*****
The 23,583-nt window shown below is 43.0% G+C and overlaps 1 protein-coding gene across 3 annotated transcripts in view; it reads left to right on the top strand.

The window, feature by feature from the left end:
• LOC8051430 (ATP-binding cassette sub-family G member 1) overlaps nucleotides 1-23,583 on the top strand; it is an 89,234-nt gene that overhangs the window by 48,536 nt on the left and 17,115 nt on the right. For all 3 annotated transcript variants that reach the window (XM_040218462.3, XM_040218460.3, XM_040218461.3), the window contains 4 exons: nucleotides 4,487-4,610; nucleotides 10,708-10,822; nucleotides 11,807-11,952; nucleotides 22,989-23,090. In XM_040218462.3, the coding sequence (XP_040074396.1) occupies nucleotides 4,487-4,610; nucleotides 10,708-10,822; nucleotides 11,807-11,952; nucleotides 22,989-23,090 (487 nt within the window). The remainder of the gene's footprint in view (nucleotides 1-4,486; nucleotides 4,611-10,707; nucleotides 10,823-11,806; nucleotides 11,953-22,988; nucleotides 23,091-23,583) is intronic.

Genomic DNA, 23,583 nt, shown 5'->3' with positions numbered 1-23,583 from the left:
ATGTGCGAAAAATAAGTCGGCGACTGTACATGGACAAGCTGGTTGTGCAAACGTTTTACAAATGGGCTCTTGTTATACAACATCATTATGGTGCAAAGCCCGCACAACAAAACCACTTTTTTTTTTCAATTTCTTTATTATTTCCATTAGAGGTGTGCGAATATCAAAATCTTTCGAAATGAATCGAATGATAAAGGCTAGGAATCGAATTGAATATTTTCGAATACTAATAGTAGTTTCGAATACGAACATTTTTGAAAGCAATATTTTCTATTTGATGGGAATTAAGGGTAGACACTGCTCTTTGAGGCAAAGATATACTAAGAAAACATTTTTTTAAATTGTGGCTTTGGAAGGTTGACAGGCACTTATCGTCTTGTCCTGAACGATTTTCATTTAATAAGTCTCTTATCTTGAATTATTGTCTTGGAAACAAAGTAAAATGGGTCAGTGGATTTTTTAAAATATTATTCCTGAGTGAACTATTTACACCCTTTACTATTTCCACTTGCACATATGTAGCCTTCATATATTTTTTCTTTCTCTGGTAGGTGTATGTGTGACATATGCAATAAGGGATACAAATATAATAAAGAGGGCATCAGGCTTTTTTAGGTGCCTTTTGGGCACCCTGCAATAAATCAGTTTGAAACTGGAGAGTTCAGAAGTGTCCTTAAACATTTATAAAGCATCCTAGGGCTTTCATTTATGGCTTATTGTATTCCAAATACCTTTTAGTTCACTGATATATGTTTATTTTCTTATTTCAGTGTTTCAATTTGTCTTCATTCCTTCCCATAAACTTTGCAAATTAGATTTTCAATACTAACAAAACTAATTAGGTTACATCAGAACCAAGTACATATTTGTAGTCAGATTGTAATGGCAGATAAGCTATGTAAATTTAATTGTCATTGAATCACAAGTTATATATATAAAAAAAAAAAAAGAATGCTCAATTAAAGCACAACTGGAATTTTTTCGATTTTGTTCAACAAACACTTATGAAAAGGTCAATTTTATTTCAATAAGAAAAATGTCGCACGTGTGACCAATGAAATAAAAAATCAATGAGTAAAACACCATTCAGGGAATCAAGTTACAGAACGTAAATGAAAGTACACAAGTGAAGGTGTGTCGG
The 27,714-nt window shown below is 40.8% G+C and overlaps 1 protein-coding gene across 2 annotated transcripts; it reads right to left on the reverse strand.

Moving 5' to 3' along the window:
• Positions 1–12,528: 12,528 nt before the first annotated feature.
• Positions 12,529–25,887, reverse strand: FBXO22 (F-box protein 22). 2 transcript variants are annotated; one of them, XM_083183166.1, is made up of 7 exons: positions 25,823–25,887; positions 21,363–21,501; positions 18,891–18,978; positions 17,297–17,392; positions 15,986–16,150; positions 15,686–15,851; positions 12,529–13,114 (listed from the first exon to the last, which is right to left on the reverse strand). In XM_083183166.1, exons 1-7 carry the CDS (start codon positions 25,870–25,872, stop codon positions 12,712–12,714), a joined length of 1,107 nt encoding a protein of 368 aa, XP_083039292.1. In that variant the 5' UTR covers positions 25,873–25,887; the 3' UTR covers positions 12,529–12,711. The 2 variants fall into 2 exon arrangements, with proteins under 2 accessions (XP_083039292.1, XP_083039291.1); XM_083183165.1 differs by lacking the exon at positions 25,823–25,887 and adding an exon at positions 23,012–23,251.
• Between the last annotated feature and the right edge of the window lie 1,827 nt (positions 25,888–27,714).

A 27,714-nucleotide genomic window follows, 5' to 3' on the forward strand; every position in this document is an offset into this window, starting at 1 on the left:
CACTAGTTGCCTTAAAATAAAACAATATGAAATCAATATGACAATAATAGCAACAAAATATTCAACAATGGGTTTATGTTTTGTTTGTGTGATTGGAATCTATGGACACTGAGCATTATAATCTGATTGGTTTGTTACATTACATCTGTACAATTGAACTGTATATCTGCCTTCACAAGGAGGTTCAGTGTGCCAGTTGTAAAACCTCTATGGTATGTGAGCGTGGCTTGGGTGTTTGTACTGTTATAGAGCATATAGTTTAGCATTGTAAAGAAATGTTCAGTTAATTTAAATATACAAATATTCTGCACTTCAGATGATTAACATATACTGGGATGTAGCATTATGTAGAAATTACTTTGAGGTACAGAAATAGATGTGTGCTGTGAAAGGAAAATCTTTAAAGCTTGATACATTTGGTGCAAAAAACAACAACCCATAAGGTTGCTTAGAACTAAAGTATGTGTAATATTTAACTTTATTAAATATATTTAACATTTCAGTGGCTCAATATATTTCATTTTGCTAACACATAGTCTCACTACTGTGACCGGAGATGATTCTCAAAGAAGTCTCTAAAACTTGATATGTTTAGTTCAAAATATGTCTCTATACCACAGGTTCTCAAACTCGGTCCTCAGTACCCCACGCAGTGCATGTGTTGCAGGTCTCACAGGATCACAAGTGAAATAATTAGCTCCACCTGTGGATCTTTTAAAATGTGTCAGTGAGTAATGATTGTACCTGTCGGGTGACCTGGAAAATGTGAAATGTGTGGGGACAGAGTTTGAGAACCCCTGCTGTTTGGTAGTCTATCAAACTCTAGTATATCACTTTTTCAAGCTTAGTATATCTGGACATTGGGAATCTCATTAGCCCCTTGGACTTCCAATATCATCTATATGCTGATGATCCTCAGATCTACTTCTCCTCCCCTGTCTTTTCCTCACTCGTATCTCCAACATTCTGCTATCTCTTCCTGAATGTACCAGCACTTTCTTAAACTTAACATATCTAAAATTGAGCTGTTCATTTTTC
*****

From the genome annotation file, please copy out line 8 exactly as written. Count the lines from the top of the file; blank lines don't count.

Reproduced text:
• Positions 1–12,528: 12,528 nt before the first annotated feature.